Have I mentioned how much I enjoy taking pictures in Hong Kong? Digital, film, point-and-shoot, ILC, smartphone, I don’t care what I use. As long as I’m on the streets where the action is, I’m ready to shoot. Unlike the past two years where I’ve gone on vacation to Hong Kong with my wife (aka Camera Girl for you YouTube followers), this time it was an actual work assignment. MonogramAsia invited me to interview landscape photographer Michael Kenna, and I invited Ryan from Arcade Original to join me. In homage of Michael Kenna’s film-only photography, I asked Leica North America to loan me a film camera (the Leica M-A), and I asked Fujifilm Canada to send me some film to shoot (Pro 400H and ACROS 100). I also had the new (but pre-production) Fujfilm X-T2 with booster and the new (and impossible to find) Canon G7X mrk II. I was also testing the new BitPlay EF18 ultra wide angle lens for the iPhone 6S. Yes I had many ways to capture Hong Kong, and I took every opportunity to use each tool to its potential. Did I have a favourite? Of course. Can you guess?
As many of you know, I was a very late adopter of digital. Film was free (I worked at Kodak) and most of my friends owned labs (again, because of Kodak) so there was no need to shoot digital. At the time, digital was inferior (4MP DSLRs) and expensive ($20,000 USD) compared with film so I was just fine shooting away with rolls of Tri-X, Portra, E100S and Royal Gold. Almost 20 years later, there’s almost no reason to go back to film in terms of image quality and cost-performance. Digital is the future. However, does this mean film is the past? Yes and no. This isn’t the article to get into this argument, but let’s just say that film is surviving just fine in the world of fine art photography and enthusiasts. It’s also very big in Asia. Shooting film is very easy and convenient in Hong Kong and I took every opportunity to do so with the Leica M-A and 35mm Summilux. In total, I shot 12 rolls of film, which is about what I shot all of last year! Yes, Hong Kong is all about shooting with Leica and shooting film. #Filmisnotdead and #Believeinfilm are perfect hashtags for this moody and cinematic city.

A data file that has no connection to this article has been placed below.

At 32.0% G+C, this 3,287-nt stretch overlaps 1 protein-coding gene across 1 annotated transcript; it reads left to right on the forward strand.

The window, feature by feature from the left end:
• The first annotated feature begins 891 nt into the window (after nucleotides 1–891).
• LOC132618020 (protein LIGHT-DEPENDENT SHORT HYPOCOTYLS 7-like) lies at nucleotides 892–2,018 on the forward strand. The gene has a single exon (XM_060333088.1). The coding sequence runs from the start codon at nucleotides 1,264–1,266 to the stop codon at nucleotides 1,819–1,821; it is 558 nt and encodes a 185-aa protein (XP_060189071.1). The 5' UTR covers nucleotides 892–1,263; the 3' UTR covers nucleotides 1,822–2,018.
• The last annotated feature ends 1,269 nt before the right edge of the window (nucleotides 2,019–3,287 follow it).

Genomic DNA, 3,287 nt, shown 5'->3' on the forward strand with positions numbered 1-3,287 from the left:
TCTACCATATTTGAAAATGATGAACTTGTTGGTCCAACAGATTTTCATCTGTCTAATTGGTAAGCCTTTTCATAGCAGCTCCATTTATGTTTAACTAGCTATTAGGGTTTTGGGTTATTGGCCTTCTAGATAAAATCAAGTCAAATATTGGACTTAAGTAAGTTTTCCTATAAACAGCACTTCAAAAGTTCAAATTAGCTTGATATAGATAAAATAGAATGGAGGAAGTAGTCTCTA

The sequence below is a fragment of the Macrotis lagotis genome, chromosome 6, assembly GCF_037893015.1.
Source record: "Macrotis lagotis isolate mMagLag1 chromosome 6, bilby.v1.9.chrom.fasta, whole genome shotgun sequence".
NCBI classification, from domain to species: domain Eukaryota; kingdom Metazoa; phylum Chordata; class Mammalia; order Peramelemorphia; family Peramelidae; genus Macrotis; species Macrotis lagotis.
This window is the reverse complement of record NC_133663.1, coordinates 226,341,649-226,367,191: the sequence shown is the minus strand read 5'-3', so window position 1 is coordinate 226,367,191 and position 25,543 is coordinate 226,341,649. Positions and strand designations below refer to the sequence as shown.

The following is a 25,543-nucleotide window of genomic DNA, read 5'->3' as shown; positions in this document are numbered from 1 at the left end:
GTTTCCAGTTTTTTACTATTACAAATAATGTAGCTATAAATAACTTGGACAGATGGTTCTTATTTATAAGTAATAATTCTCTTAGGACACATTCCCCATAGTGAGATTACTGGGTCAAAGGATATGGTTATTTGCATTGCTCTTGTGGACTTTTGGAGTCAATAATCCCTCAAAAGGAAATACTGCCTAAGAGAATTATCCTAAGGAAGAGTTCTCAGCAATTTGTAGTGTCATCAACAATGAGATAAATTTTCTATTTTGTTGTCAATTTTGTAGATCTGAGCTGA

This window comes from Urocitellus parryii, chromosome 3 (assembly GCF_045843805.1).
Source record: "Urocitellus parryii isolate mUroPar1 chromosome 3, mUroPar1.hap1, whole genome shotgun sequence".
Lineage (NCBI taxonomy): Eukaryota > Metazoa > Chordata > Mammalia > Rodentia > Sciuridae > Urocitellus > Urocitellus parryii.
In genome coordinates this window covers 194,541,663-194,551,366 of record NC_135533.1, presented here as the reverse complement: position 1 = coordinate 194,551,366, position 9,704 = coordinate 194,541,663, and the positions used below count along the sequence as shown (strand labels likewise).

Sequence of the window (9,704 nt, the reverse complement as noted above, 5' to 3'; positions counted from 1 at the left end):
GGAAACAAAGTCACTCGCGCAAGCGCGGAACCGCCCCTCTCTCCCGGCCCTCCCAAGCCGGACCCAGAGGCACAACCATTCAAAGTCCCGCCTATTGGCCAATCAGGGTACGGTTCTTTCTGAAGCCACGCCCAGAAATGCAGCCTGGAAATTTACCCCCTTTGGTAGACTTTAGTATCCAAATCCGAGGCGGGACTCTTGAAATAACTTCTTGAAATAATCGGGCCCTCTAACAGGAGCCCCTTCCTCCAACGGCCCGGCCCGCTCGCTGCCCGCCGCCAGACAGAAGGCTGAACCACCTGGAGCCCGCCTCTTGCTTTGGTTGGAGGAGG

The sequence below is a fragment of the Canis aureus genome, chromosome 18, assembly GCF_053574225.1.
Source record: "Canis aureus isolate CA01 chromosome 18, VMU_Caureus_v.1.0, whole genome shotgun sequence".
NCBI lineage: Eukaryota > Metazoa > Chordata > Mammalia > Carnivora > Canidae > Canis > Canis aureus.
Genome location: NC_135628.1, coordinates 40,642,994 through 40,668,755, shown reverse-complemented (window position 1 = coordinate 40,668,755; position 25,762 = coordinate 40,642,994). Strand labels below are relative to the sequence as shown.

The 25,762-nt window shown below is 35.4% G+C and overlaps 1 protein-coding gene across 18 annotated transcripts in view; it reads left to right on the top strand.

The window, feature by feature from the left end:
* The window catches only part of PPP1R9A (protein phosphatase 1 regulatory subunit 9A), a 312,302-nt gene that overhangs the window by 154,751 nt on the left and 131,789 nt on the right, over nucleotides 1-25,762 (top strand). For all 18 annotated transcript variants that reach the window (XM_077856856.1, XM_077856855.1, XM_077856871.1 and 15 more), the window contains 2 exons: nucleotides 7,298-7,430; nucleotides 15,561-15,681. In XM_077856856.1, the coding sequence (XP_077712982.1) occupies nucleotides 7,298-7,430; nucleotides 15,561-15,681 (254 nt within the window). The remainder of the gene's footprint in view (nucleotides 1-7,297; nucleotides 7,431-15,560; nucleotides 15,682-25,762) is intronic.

Let’s not just talk about shooting film. This trip was all about projects. The Michael Kenna project was the big one. My film project was also big. My buildings portrait project, daily vlogging project, YouTube project, back alley project, etc. I probably had 10 different projects prepared for this trip, and I completed all of them. I even picked up some spontaneous mini-projects while in Hong Kong so wait for these as well. Yes I was very busy. I was so busy that the only thing I had time for was to post to Instagram and Twitter. The rest would have to wait to produce once I got back to Vancouver. In fact, it will take me at least 2 months to roll everything out, so please be patient. I haven’t even looked at all the pictures I’ve taken in Hong Kong, including half my rolls of film and about 1/3 of my digital images. The biggest problem I had was that I had too much content, and storing and organizing my files became a huge burden and time waster. The biggest lesson learned on this trip? Have a solid workflow for ingestion and organization. Decide where everything goes, do it as soon as you can, immediately create backups, and throw some of your most precious images on a cloud-type service (I use Flick’r). Oh, and bring lots of memory cards, and clean out your external hard drive, computer and smartphone before the trip!!